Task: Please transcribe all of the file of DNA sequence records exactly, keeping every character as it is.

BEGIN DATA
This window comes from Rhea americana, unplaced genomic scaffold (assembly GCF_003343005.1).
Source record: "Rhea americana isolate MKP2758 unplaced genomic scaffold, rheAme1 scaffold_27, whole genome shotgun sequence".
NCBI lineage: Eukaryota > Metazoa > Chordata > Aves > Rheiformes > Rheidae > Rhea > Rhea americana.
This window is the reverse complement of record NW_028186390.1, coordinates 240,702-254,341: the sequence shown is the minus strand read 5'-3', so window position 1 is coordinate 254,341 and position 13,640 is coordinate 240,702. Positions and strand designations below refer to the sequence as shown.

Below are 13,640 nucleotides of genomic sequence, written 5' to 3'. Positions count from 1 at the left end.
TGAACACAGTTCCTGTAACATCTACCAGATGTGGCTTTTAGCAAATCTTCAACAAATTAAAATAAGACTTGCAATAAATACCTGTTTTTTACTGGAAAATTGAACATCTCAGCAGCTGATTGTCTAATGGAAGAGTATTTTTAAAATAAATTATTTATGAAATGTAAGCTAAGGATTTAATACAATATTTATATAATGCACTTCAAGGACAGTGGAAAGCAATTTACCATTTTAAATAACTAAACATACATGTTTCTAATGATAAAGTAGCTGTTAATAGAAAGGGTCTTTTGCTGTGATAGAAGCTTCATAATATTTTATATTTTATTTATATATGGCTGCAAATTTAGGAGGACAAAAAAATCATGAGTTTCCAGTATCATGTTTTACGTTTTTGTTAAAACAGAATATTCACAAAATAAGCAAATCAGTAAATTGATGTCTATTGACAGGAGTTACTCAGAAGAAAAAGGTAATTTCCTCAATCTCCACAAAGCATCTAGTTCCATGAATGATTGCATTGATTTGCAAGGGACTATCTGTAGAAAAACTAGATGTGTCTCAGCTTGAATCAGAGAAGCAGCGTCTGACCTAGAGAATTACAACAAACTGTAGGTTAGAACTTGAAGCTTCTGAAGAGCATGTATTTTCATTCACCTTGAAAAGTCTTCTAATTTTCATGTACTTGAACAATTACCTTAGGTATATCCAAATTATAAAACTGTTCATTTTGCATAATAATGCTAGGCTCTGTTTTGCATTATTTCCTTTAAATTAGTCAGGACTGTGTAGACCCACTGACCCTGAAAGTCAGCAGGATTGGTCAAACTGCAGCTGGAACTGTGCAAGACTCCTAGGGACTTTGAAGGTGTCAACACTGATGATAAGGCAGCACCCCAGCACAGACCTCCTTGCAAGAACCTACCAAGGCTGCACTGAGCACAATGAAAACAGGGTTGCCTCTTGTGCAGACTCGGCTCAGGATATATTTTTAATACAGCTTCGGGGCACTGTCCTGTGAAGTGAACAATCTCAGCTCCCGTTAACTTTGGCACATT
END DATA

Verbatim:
This window comes from Rhea americana, unplaced genomic scaffold (assembly GCF_003343005.1).
Source record: "Rhea americana isolate MKP2758 unplaced genomic scaffold, rheAme1 scaffold_27, whole genome shotgun sequence".
NCBI lineage: Eukaryota > Metazoa > Chordata > Aves > Rheiformes > Rheidae > Rhea > Rhea americana.
This window is the reverse complement of record NW_028186390.1, coordinates 240,702-254,341: the sequence shown is the minus strand read 5'-3', so window position 1 is coordinate 254,341 and position 13,640 is coordinate 240,702. Positions and strand designations below refer to the sequence as shown.

Below are 13,640 nucleotides of genomic sequence, written 5' to 3'. Positions count from 1 at the left end.
TGAACACAGTTCCTGTAACATCTACCAGATGTGGCTTTTAGCAAATCTTCAACAAATTAAAATAAGACTTGCAATAAATACCTGTTTTTTACTGGAAAATTGAACATCTCAGCAGCTGATTGTCTAATGGAAGAGTATTTTTAAAATAAATTATTTATGAAATGTAAGCTAAGGATTTAATACAATATTTATATAATGCACTTCAAGGACAGTGGAAAGCAATTTACCATTTTAAATAACTAAACATACATGTTTCTAATGATAAAGTAGCTGTTAATAGAAAGGGTCTTTTGCTGTGATAGAAGCTTCATAATATTTTATATTTTATTTATATATGGCTGCAAATTTAGGAGGACAAAAAAATCATGAGTTTCCAGTATCATGTTTTACGTTTTTGTTAAAACAGAATATTCACAAAATAAGCAAATCAGTAAATTGATGTCTATTGACAGGAGTTACTCAGAAGAAAAAGGTAATTTCCTCAATCTCCACAAAGCATCTAGTTCCATGAATGATTGCATTGATTTGCAAGGGACTATCTGTAGAAAAACTAGATGTGTCTCAGCTTGAATCAGAGAAGCAGCGTCTGACCTAGAGAATTACAACAAACTGTAGGTTAGAACTTGAAGCTTCTGAAGAGCATGTATTTTCATTCACCTTGAAAAGTCTTCTAATTTTCATGTACTTGAACAATTACCTTAGGTATATCCAAATTATAAAACTGTTCATTTTGCATAATAATGCTAGGCTCTGTTTTGCATTATTTCCTTTAAATTAGTCAGGACTGTGTAGACCCACTGACCCTGAAAGTCAGCAGGATTGGTCAAACTGCAGCTGGAACTGTGCAAGACTCCTAGGGACTTTGAAGGTGTCAACACTGATGATAAGGCAGCACCCCAGCACAGACCTCCTTGCAAGAACCTACCAAGGCTGCACTGAGCACAATGAAAACAGGGTTGCCTCTTGTGCAGACTCGGCTCAGGATATATTTTTAATACAGCTTCGGGGCACTGTCCTGTGAAGTGAACAATCTCAGCTCCCGTTAACTTTGGCACATT